TECH NEWS – Intel, under pressure from the Chinese Communist Party, has removed all references to Xinjiang from its website.
Benzinga wrote about an open letter Intel sent out to its international suppliers in December. It asked them not to mention products from Xinjiang, which is a region in China where the Uyghur and other Turkic minorities are disadvantaged (and in the case of the former, the story is much more serious and bloody) so that they cannot follow the Islamic religion, for example. Human rights issues, in a nutshell…
In the open letter, Intel wrote, “multiple governments have imposed restrictions on products sourced from the Xinjiang region. Therefore, Intel is required to ensure our supply chain does not use any labour or source goods or services from the Xinjiang region.” Several human rights organisations have reported that one million people (including prison camps in Xinjiang and those of Islamic faith) are subjected to torture, slave labour and forced birth control.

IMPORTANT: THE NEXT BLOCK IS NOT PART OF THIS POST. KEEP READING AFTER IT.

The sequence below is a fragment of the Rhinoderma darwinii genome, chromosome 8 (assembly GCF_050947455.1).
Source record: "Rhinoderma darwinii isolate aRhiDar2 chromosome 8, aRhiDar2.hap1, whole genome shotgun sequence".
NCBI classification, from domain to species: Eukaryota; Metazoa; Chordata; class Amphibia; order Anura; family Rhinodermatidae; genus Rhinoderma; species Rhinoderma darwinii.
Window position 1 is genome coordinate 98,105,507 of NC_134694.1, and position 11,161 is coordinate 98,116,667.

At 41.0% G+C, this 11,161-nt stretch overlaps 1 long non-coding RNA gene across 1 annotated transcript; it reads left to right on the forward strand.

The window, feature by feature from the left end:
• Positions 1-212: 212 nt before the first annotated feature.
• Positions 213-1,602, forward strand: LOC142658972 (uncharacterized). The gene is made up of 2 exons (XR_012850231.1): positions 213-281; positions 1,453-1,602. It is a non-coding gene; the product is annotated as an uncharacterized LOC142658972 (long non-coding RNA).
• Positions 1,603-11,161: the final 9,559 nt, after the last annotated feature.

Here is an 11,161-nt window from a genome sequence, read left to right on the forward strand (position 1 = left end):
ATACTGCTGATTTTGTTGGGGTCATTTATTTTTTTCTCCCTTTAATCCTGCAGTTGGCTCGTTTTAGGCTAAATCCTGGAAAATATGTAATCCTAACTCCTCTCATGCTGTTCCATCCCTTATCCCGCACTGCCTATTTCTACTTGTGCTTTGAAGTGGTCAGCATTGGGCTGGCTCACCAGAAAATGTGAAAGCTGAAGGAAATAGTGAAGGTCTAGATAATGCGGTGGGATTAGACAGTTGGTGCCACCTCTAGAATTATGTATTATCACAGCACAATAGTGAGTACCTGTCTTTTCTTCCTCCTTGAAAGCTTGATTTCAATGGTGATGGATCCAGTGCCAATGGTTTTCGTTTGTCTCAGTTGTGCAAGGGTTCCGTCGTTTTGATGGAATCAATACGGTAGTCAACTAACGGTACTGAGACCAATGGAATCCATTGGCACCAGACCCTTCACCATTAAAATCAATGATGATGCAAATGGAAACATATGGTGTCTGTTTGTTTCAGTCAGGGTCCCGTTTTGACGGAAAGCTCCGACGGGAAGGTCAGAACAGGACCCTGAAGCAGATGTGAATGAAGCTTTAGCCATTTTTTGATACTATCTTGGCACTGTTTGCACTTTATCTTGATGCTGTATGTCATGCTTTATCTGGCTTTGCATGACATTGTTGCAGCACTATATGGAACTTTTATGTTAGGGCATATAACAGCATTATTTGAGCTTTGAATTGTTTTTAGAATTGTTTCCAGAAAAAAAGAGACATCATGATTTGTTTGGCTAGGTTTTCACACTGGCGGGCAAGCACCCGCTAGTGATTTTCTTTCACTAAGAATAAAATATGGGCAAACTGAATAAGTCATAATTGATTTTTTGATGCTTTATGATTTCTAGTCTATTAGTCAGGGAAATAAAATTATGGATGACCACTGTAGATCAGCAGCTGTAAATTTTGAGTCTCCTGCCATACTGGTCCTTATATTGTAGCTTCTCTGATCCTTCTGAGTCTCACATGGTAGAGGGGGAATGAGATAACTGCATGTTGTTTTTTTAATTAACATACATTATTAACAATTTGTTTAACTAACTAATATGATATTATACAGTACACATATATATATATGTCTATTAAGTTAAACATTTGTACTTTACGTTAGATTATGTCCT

The letter was immediately met with a tensional response from the Chinese government, which forced Intel to use “respected Chinese consumers, partners and the public” in the letter. Intel pointed out that the original letter was not intended to reflect what was happening in the world but to comply with US law. It has not been fully identified what was referred to, but presumably, it was the Uyghur Forced Labor Prevention Act.
The Wall Street Journal was the first to highlight the modification to Intel’s website and showed the modified letter with all Xinjiang references removed. In the new version of the letter, Intel “recently issued a statement in China to address concerns raised by our stakeholders there regarding how we communicated certain legal requirements and policies with our global supplier network.”
Intel is one of the sponsors of the Beijing Winter Olympics, and 26% of the company’s revenue comes from China (equivalent to about $20 billion). The money is making the tech company kneel to Xi Jinping…